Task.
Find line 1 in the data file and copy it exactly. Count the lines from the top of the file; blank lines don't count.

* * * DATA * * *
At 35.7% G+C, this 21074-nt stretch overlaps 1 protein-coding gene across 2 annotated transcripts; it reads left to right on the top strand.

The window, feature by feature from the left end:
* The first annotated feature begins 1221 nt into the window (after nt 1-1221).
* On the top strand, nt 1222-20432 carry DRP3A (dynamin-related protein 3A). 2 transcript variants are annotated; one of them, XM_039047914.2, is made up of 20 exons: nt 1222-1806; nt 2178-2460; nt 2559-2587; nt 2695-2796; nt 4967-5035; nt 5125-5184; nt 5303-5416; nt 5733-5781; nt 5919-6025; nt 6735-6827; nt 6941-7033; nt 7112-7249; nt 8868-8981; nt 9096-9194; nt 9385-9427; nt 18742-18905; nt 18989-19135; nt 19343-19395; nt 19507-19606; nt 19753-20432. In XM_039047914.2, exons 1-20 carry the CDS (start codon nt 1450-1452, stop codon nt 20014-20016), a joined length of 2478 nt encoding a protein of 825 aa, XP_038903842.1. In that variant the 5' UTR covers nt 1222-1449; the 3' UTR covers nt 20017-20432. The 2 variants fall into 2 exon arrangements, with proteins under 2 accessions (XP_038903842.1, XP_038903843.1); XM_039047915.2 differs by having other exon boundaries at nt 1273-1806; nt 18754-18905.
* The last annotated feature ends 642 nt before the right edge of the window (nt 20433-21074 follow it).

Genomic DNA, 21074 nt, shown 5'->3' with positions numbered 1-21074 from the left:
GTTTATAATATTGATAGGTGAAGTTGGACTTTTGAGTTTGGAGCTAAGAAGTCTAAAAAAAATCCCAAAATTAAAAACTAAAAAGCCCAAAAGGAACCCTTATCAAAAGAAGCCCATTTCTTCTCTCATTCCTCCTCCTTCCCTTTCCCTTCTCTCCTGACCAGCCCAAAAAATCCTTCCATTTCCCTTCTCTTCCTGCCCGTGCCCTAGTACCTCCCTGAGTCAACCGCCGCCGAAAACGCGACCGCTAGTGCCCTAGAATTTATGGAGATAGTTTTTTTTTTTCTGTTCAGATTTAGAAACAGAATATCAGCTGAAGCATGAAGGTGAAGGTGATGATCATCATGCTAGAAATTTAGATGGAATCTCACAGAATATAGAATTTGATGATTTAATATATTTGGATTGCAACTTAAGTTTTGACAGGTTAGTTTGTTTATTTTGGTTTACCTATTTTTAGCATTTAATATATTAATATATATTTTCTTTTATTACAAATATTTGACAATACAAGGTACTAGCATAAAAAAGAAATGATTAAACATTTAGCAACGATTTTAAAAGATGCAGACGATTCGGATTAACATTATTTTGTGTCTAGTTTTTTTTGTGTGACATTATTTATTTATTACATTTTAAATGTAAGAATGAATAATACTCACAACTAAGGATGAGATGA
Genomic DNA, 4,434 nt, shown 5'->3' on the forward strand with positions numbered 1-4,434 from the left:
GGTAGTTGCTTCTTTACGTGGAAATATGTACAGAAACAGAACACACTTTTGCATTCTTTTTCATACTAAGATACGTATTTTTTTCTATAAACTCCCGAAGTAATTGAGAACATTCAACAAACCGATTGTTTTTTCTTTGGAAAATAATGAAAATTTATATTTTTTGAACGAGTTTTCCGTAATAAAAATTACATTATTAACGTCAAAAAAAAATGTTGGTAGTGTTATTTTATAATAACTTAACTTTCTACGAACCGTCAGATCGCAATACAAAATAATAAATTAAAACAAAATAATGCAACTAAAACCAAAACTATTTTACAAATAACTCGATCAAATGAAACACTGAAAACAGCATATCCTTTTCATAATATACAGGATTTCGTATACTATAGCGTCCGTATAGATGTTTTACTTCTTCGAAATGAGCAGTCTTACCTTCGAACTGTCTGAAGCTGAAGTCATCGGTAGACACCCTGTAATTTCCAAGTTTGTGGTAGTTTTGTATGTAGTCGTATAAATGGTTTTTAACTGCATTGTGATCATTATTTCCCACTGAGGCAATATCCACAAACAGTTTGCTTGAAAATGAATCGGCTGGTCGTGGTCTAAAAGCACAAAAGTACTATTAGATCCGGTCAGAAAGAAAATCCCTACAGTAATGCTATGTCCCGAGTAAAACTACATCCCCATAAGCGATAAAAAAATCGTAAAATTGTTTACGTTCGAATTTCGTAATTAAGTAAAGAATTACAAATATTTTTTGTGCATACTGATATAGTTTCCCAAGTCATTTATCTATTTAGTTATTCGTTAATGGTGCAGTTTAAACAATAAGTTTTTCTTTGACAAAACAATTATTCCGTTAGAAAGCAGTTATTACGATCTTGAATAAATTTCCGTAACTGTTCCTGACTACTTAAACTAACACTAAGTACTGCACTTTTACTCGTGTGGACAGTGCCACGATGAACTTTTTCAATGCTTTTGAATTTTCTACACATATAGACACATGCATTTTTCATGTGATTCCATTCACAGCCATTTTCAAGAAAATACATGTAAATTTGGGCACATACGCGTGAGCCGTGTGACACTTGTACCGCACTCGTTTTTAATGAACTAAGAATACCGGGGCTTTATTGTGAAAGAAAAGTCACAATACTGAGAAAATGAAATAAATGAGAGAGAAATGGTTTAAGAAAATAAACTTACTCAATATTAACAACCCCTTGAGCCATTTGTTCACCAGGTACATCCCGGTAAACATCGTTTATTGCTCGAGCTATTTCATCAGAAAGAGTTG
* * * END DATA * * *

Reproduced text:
At 35.7% G+C, this 21074-nt stretch overlaps 1 protein-coding gene across 2 annotated transcripts; it reads left to right on the top strand.